Russian-Jewish Relations in Russia and the Soviet Union
Jewish Russian (JR) is a dialect that evolved as a result of the language shift from Yiddish to Russian in Russia and the Soviet Union. It is now used by those with mixed Russian/Jewish heritage in Israel and countries with large communities of former Soviet Jews.
Typically, Russian Jews have little to no local ancestry. They have more European ancestry from intermarriages with gentiles.
Throughout the century and a half of the tsars’ rule, Jewish life reflected the tension between integration and segregation. Jewish residents of the tsardom’s western borderlands, and especially in cities such as Saint Petersburg and Moscow, came into the Russian body politic through a legal process–with privileges to engage in commerce–while in many smaller communities they were still encircled by a legal zone called the Pale of Settlement.
As a result, many Jews began to adopt Russian customs and language. Russian-language newspapers and periodicals appeared, and Jewish education emphasized industrial skills and the values of Haskalah, a 19th-century movement for religious and cultural autonomy. Some even served as soldiers alongside their Slavic counterparts, although this was not a common practice.
Between the Polish Partitions and the Russian Revolution, Jewish society multiplied sixfold in size. By 1917, it was an extraordinarily rich and dynamic society in which cultural, religious, literary, and political creativity burgeoned to new heights. It was also a deeply troubled community, divided along new ideological and religious lines.
As the Pale of Settlement grew ever larger, many Jews began to move from rural villages to towns and cities within the empire, where economic changes were taking place. As a result, Jews became one of the most urbanized Jewish communities in the world.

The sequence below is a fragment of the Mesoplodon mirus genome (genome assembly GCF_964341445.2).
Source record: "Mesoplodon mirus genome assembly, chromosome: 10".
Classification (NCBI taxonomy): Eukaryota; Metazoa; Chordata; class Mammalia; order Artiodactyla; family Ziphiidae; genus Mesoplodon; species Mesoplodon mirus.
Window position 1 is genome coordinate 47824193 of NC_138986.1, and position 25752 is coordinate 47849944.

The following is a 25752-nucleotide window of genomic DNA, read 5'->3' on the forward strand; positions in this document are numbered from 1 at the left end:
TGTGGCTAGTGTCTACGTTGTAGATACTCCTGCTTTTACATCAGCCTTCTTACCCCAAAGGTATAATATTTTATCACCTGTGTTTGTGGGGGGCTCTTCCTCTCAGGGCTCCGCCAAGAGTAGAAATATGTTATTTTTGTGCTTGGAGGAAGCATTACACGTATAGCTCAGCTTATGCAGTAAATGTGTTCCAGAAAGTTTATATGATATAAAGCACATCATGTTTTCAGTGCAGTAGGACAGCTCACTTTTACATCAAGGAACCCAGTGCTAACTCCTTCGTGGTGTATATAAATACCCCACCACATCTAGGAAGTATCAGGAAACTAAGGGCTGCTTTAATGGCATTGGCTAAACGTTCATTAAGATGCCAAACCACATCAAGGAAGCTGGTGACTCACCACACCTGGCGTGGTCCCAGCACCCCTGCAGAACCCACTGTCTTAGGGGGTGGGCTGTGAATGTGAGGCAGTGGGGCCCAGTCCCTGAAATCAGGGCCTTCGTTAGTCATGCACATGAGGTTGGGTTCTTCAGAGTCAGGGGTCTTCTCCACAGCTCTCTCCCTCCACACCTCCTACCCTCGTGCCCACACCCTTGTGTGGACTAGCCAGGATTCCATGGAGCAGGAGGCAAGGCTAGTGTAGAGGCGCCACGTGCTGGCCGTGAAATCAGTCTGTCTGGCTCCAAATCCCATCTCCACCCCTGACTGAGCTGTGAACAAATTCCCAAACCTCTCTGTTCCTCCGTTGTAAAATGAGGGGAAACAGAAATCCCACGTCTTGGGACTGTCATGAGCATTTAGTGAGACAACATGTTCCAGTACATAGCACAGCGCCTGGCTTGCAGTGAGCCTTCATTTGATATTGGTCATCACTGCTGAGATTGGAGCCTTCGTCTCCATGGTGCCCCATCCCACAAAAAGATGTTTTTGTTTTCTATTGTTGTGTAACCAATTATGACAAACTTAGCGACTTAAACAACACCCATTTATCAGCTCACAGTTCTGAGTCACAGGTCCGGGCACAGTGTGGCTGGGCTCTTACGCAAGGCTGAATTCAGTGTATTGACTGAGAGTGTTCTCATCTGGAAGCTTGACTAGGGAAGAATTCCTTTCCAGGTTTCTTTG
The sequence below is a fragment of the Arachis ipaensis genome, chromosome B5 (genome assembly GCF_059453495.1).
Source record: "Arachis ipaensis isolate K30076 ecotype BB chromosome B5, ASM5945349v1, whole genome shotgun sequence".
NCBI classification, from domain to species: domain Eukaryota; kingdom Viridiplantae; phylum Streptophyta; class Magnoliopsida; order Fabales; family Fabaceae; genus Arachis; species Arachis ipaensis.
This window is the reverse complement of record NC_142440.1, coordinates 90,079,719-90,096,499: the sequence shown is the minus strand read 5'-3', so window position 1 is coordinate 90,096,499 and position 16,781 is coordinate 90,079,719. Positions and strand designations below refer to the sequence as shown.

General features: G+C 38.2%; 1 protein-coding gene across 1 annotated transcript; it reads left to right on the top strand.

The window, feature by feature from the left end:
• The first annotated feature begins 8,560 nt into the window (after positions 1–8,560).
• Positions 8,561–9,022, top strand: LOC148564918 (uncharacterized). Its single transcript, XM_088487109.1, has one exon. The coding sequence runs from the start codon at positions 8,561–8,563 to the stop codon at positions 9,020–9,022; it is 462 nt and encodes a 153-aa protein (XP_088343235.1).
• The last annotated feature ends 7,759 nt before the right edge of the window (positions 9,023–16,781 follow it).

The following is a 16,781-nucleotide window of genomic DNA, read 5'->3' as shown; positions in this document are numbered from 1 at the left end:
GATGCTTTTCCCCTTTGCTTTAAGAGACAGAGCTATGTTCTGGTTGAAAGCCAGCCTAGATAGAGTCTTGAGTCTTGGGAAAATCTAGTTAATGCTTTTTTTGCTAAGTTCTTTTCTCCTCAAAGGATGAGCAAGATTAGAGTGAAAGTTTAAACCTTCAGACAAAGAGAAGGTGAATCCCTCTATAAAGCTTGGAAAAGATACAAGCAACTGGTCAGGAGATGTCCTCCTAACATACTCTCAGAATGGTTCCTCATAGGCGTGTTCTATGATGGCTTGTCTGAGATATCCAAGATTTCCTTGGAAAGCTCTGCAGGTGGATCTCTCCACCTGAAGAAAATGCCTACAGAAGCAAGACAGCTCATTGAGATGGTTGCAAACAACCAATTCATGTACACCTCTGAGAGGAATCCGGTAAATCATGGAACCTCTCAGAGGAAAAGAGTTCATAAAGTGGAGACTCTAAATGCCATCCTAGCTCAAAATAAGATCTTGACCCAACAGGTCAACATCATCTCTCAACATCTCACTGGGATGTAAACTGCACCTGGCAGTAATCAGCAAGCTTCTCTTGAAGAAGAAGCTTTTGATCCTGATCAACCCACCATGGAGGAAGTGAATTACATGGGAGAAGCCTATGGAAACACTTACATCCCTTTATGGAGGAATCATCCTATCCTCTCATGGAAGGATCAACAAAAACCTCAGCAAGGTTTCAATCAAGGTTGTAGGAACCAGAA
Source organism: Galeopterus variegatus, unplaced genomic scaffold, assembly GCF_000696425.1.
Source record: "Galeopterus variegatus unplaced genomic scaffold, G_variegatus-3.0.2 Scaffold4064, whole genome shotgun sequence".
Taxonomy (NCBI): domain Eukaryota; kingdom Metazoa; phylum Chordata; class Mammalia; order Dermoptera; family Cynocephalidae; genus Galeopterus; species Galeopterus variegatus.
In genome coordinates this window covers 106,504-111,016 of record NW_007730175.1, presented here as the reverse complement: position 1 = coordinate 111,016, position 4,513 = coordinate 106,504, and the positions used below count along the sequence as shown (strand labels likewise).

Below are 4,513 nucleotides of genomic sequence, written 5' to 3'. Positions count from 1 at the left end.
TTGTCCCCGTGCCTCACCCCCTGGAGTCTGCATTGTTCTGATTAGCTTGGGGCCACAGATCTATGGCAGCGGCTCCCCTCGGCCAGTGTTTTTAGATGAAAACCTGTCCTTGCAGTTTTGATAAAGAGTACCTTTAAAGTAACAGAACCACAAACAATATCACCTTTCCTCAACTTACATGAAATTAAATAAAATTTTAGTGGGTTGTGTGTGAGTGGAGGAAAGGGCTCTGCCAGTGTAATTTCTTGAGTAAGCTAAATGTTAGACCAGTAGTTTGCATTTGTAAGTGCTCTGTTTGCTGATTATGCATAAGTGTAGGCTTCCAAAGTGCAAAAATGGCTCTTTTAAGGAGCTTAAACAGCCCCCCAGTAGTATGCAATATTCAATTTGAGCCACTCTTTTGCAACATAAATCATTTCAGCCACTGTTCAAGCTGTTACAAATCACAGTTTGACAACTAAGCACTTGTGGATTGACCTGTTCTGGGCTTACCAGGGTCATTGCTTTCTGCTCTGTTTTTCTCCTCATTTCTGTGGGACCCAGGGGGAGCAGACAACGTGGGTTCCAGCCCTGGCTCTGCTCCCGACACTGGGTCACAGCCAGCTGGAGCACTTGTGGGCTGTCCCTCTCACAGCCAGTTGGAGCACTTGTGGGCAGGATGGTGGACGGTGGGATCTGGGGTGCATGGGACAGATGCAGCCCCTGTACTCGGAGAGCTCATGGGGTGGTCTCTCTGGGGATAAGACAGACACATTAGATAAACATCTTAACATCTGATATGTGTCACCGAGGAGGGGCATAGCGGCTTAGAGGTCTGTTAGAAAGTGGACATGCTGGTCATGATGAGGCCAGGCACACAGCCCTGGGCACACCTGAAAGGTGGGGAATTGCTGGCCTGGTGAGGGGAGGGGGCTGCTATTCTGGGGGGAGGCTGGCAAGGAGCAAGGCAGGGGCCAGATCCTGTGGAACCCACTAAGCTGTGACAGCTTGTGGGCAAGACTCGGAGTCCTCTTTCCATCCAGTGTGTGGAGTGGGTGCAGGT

In the early decades of Soviet rule, Jewish intellectuals and professionals joined-and sometimes held leadership positions in-Russian socialist movements that eschewed a commitment to Jewish separatism, while fighting for the enfranchisement of Jews. In addition, the Hasidic movement exploded in popularity among Jews, and Jewish youth were drawn to the revolutionary Red Army, where they served in high numbers. At the same time, Marxist anti-nationalism and a rejection of religion undermined Jewish cultural institutions, such as the Bund, Jewish autonomy, and Judaism.
During the czarist era, Jews faced a double-edged sword. On the one hand, czarist legislation formally abolished the executive agency of Jewish community affairs, known as the kahal, placing these activities under the formal control of local state authorities. This spelled an end to the autonomy of Jewish communities in their religious and cultural affairs.
At the same time, czarist legislation continued to impose economic restrictions on Jewish people. Under the terms of Catherine’s law, Jews were prohibited from settling outside the Pale of Settlement and had to be specially granted permission to enter other areas of the empire.
Moreover, a schism developed within Jewish intellectual circles over the concept of Jewish nationalism. Some Jews, like the Bund, embraced cultural autonomy and Yiddish as a national language. Other Jews, such as the Zionists, viewed their future as being in Eretz Yisrael. This schism was exacerbated by the Marxist notion of anti-nationalism, which pitted Jewish causes against Russian ones.
Russia houses one of the world’s largest Jewish communities. But while they were freed from the religious persecution of czarist times, Jewish culture and institutions were under threat. Marxist notions of anti-nationalism and anti-clericalism undermined Jewish cultural institutions, the Bund, Jewish autonomy and Judaism.
Government policy swung between policies favoring integration and those advocating segregation of Jews. Catherine the Great’s laws at once promoted segregation by ratifying Jewish religious and social institutions, but also integrated them into the nation through new administrative institutions like municipal governments and legally defined artisan associations. This pendulum swing was accentuated by a series of pogroms during Passover in 1903. The Soviet government did all it could to force the disappearance of Jewish identity, but in the meantime Jews developed secular Yiddish culture that they cherished. It included newspapers, books, theater and film, the post office, public education and elections, and a Central Jewish Court. In the 1930s, however, Yiddish was pushed aside by Russianization and the party’s turn away from supporting minority languages and cultures.